That’s the other thing I’ve heard more than once lately. “You are never going to be a popular author.” I know what that means. If it’s God’s will that one day this book sits on a shelf in a store and people buy it, a good portion of them won’t respond favorably to what they read. If I could just stay in the funny lane or shift gears into conventional “women’s writing…” But I can’t. That significantly ups the scary factor.

God being God, He decided that this little detente wasn’t going to continue. He pressed on me. Kept bringing it up. We had a moment. Rather literally a come to Jesus meeting. I never win when that happens. (Well, I do, because He’s always good and right and there’s nothing but winning when we submit to Him). In His graciousness, He condescended to hash some things out with me. There was forgiveness and renewal, as there blessedly always is.

This weekend I turned on the computer and called up the book. I didn’t bother going over what I’d already written. That will come later. I started where I left off, all the way back in July.

And it was so, so good.

There was flow. There was logic. I remembered the thesis and how to connect each chapter. I knew right away that this is it. This is what I’m supposed to be doing.

God being God, He knew that the fear would set in once more. He knew that I would lose that sense of rightness as soon as I shut it down and walked away. When cares like making dinner and figuring out what to take to a church chili cook-off took precedence in my mind. I’m shortsighted like that.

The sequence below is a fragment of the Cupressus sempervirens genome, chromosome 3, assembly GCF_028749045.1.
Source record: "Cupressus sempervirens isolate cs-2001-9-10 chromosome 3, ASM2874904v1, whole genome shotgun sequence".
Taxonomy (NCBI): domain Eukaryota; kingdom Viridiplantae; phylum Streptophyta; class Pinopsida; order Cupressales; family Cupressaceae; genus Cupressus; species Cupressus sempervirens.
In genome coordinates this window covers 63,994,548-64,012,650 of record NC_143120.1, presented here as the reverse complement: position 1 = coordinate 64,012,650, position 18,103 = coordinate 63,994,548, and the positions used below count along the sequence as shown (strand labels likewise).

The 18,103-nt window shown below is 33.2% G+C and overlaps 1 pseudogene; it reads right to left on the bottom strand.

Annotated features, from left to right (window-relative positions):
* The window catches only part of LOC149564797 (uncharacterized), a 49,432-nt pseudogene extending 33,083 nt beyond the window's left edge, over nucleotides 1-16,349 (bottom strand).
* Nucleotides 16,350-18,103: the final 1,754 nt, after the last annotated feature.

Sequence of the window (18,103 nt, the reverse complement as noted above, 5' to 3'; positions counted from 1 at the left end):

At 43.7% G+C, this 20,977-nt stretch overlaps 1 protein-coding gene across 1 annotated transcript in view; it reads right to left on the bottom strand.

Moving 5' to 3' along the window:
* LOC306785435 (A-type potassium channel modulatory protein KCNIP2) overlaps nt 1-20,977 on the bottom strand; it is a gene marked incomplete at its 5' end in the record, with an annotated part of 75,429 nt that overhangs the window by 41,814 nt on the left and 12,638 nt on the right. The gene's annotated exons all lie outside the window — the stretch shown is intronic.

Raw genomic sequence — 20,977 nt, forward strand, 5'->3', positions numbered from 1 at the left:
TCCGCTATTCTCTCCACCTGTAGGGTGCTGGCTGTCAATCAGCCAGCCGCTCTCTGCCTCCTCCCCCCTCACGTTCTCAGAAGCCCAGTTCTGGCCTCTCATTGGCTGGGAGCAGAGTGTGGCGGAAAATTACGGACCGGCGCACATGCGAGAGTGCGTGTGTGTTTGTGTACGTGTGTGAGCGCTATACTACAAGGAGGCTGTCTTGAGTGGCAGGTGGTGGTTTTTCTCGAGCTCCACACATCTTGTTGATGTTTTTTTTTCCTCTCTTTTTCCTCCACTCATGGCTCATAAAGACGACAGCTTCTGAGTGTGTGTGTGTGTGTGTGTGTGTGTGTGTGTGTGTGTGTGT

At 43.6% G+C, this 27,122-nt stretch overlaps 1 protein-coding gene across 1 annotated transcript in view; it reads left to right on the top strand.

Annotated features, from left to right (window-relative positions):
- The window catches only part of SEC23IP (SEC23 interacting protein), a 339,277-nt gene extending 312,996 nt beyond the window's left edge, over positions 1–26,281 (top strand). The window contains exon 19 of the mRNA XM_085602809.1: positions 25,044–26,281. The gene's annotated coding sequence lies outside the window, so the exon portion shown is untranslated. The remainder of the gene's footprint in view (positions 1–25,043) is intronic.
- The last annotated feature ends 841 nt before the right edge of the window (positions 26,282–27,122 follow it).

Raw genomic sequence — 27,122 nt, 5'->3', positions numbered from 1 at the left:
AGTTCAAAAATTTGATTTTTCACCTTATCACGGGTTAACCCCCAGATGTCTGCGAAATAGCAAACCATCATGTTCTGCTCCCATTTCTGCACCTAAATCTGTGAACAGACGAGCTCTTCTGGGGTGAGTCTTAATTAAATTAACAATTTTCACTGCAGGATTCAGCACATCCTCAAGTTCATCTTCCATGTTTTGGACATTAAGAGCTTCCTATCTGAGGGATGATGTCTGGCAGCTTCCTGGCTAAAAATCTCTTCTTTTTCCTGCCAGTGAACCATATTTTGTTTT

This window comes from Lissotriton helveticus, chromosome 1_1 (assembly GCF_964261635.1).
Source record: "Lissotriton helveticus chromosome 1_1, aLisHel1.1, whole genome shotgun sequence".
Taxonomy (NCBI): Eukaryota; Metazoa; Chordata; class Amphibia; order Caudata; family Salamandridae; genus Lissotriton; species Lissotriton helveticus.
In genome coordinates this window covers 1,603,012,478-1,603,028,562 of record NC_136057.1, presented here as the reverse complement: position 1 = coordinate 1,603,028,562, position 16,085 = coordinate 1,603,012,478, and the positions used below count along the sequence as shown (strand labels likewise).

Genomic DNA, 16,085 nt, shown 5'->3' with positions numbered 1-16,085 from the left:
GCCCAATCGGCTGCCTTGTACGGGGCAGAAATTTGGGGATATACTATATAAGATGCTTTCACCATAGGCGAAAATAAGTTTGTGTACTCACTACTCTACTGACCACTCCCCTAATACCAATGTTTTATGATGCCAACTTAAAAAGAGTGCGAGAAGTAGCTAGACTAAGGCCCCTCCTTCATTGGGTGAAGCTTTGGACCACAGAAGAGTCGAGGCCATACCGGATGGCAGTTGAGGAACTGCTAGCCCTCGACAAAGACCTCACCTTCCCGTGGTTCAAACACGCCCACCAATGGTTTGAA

I crawled into bed early that night, aching all over. (No, not some divine punishment. Just my body being it’s weird self). I reached for a book on my nightstand, but stopped short when the Holy Spirit very clearly said, “Ezekiel Thirty-Three.” Not audibly. Not with a burning bush. Clear as a bell nevertheless. And utterly, completely random. He’s interesting like that. I read:

God’s Message came to me: “Son of man, speak to your people. Tell them, ‘If I bring war on this land and the people take one of their citizens and make him their watchman, and if the watchman sees war coming and blows the trumpet, warning the people, then if anyone hears the sound of the trumpet and ignores it and war comes and takes him off, it’s his own fault. He heard the alarm, he ignored it—it’s his own fault. If he had listened, he would have saved his life.

“‘But if the watchman sees war coming and doesn’t blow the trumpet, warning the people, and war comes and takes anyone off, I’ll hold the watchman responsible for the bloodshed of any unwarned sinner.’

“You, son of man, are the watchman. I’ve made you a watchman for Israel. The minute you hear a message from me, warn them. If I say to the wicked, ‘Wicked man, wicked woman, you’re on the fast track to death!’ and you don’t speak up and warn the wicked to change their ways, the wicked will die unwarned in their sins and I’ll hold you responsible for their bloodshed. But if you warn the wicked to change their ways and they don’t do it, they’ll die in their sins well-warned and at least you will have saved your own life.” – vs. 1-9 (MSG)